7 Eco-Criminals

(1) Lee F. Raymond

CEO of Exxon from 1993 - 1999 and then of ExxonMobil until 2005 as well as vice-chairman of the neoconservative think-tank AEI, Raymond is a paragon of short-term profit. As late as June 14, 2005 he equivocated, "it's yet to be shown how much of this [global warming] is really related to the activities of man." Oil Daily (Dec. 13, 2000) describes him as a "vehement campaigner on behalf of the fossil fuel lobby".
After the Exxon Valdez dumped 11 million gallons of oil into Prince William Sound in 1989, he advocated rejecting the court's compensation decision, dragging out the case for years and saving Exxon a handsome chunk. Moreover, thanks to his penny-pinching, the majority of ExxonMobil tankers today remain single-hulled.
A relentless advocate of profit enhancement, Raymond has squelched many alternative energy measures he deemed fiscally unviable. Under his leadership, ExxonMobil profits stood solid and research into "green" energy solutions were underfunded. At a time when gas prices were soaring, Raymond got the largest retirement package in U.S. history: a juicy $400 million. Soon after that George Bush, Jr. (a greasy oilman himself) appointed Raymond to chair the Committee for America's Alternative Energy Future. Can you think of a better parody?

Sources:

Exxpose Exxon Coalition. (2008). What's at stake? Don't let Exxon decide our energy future! Retrieved March 11, 2008 from http://ga3.org/campaign/lee_raymond/explanation

Krugman, Paul. (2006, April 17). Enemy of the planet. New York Times (Opinion Column). Retrieved March 11, 2008 from http://select.nytimes.com/2006/04/17/opinion/17krugman.html

Lee Raymond. (2008) In Wikipedia, The Free Encyclopedia. Retrieved March 11, 2008 from http://en.wikipedia.org/wiki/Lee_R._Raymond

ReferenceForBusiness.com. (2007). Lee R. Raymond 1938— forum. Retrieved March 11, 2008 from http://www.referenceforbusiness.com/biography/M-R/Raymond-Lee-R-1938.html



(2) Hugh Grant

In many ways Hugh Grant doesn't seem like an eco-criminal. He espouses worthy causes such as ending world hunger and eradicating AIDS. However, the way he advocates making life itself a form of "intellectual property" will have far-ranging (and I believe ultimately adverse) impact on the health of this planet. Under his leadership, Monsanto has shifted from chemical manufacturing to bio-tech. They now control 91% of the world's GM seed market and have been developing "terminator" seeds that produce sterile crops. This will pave the way for a sort of "hi-tech serfdom" in which farmers must purchase their seeds from multi-national corporations such as Monsanto each year. Such dependency does not bode well for small-scale independent farmers. Nor does it bode well for the planet's bio-diversity and food security.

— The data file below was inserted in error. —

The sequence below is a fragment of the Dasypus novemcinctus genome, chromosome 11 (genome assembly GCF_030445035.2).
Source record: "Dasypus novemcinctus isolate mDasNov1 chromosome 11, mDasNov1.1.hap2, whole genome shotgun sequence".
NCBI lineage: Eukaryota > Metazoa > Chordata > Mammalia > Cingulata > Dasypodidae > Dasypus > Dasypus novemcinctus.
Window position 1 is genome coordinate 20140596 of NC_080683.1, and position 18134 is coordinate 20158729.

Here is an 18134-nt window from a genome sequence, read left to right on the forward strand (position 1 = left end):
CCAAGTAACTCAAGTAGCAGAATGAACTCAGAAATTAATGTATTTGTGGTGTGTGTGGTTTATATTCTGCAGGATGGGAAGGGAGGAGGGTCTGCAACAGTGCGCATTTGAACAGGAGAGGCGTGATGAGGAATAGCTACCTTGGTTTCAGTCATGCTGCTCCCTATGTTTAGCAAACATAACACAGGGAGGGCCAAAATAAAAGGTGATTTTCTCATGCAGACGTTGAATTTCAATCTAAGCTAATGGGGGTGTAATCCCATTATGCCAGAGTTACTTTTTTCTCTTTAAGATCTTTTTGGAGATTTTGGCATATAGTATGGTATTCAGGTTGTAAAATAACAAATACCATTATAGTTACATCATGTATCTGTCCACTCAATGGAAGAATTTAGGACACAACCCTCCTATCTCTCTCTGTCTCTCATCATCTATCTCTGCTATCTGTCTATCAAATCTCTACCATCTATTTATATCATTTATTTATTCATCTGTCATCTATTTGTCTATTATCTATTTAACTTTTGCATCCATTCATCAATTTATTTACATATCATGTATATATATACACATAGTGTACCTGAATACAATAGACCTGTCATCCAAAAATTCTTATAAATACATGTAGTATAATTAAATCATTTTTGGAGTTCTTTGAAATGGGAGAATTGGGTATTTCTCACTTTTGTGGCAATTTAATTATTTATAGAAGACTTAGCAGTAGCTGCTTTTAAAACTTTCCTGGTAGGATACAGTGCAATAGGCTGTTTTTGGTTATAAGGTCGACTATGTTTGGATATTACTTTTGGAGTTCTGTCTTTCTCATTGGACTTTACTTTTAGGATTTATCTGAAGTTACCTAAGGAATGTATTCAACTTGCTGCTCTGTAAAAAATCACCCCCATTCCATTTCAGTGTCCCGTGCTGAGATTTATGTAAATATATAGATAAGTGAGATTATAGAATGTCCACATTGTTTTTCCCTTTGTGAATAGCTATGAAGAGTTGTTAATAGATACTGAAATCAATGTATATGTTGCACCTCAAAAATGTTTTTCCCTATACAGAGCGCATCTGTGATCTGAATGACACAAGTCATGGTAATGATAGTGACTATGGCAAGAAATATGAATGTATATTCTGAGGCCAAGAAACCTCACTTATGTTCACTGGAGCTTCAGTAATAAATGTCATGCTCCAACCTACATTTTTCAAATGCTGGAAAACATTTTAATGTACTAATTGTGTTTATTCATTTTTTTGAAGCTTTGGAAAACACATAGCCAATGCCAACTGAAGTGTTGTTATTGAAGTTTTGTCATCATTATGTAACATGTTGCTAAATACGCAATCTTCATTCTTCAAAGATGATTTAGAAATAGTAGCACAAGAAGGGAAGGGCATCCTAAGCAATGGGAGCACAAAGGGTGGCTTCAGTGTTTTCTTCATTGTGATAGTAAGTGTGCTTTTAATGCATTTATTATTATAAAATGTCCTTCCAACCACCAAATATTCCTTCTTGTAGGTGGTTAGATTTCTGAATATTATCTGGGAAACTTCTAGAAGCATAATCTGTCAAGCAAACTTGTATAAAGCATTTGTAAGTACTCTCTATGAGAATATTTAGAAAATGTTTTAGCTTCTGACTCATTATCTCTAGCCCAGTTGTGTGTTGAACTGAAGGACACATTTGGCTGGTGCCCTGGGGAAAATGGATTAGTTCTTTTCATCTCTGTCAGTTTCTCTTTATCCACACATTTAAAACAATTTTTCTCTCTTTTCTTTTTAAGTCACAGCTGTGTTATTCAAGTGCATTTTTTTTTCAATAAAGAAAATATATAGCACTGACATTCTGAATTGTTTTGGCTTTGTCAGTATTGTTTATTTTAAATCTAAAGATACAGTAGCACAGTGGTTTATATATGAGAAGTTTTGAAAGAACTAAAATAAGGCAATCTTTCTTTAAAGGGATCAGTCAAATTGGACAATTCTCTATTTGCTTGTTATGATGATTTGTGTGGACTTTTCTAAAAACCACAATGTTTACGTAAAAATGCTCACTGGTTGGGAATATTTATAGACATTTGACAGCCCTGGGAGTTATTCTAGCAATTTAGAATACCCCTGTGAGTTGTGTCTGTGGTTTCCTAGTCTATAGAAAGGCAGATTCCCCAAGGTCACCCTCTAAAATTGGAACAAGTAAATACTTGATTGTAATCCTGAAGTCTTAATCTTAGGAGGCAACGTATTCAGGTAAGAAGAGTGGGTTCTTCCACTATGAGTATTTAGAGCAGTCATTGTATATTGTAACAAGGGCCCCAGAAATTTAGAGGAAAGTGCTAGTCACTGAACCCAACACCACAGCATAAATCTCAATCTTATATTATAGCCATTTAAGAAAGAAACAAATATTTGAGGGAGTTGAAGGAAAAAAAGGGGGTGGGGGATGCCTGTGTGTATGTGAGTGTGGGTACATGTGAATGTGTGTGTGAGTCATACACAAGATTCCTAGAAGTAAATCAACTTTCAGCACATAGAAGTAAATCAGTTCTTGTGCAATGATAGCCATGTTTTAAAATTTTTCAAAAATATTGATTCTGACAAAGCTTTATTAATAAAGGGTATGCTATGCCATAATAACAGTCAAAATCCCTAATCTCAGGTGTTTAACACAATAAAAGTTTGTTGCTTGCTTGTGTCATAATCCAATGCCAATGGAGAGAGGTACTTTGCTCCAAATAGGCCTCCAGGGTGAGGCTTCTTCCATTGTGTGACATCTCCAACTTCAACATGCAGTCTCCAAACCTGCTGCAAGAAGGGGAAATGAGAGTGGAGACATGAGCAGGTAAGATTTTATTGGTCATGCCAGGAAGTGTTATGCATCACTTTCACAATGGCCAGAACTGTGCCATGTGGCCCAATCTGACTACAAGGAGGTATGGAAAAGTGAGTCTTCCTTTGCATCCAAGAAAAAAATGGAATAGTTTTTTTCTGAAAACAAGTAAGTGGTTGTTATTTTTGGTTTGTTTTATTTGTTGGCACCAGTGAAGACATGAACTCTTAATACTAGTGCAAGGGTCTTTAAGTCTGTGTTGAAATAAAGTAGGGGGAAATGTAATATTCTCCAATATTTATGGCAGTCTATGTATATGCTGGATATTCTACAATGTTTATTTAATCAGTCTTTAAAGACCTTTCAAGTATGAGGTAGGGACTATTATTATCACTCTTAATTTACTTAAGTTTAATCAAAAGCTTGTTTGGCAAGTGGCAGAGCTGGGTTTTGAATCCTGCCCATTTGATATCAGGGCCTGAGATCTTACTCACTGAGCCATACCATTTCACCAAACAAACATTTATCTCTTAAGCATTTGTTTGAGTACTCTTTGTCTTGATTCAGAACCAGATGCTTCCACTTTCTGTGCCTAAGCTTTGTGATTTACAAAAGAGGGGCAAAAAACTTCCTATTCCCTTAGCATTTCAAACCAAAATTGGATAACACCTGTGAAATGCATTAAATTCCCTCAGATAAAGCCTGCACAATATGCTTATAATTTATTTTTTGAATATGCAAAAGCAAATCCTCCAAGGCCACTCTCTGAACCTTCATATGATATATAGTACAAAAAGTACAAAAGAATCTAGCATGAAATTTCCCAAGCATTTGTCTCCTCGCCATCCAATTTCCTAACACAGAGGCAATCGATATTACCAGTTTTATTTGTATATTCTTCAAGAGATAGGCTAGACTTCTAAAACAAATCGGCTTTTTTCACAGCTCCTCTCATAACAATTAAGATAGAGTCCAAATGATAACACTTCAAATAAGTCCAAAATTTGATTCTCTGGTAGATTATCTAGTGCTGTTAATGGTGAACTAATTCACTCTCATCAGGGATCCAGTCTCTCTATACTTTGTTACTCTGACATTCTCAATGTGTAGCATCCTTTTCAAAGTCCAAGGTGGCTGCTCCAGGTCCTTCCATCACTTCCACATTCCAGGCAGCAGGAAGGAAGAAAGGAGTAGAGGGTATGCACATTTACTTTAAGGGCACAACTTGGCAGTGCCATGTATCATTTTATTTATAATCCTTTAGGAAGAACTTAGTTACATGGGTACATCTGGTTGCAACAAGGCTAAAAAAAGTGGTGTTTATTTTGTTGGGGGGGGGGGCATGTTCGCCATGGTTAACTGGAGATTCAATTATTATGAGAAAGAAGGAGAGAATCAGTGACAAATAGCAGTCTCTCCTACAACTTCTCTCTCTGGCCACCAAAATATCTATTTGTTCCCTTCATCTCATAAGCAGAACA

Intelligent and eloquent, it would be a mistake to paint Hugh Grant entirely as a "baddie". Many of the decisions from his desk would likely be made by anyone leading a company focused on profitability. The fact that Grant was partly responsible for bribing Indonesian officials in 1 997 - 2002 is not particularly noteworthy: after all, aren't government leaders up for sale? Nor should there be any surprise that Monsanto silenced some Fox news reporters who suggested that their transgenic bovine growth hormone might be linked to cancer. Why let bad news get in the way of profits? Moreover, the fact that Monsanto spent $3,640,000 for lobbying in 2006 is hardly astonishing. Isn't it obvious that most politicians' listen closely only when coins are jingling? Should the fact that Monsanto received the lowest possible environmental rating by Innovest in 2006 be a concern? Well, I guess all ratings are just a matter of opinion – right? Yet when taken together, a picture emerges of an individual (or more accurately, of a corporation) who will do almost anything to insure that market shares remain foremost.

Sources:

Akre, J. & Wilson, S. (2008, February 8). World Views: How Fox News and Monsanto killed a story on BGH. Retrieved March 12, 2008 from http://worldviewsblog.blogspot.com/2008/02/how-fox-news-and-monsanto-killed-story.html

Brown, P. (2003, April 30). Monsanto may face disaster – Greenpeace report. The Guardian. (Environment Column). Retrieved March 12, 2008 from http://www.guardian.co.uk/environment/2003/apr/30/gmcrops.gm

Grant, H. (2007, October 18). Executive speeches and interviews: Beyond food and fuel, the role of 21st century agriculture. Retrieved March 12, 2008 from http://monsanto.mediaroom.com/index.php?s=57&item=114

Monsanto Watch. (n.d.). Factsheet: Monsanto's sordid history. Retrieved March 12, 2008 from http://www.monsantowatch.org/

Peck, J. E. (2007, March 18). Monsanto – How now brown cow? Retrieved March 12, 2008 from http://www.infoshop.org/inews/article.php?story=20070318074922402



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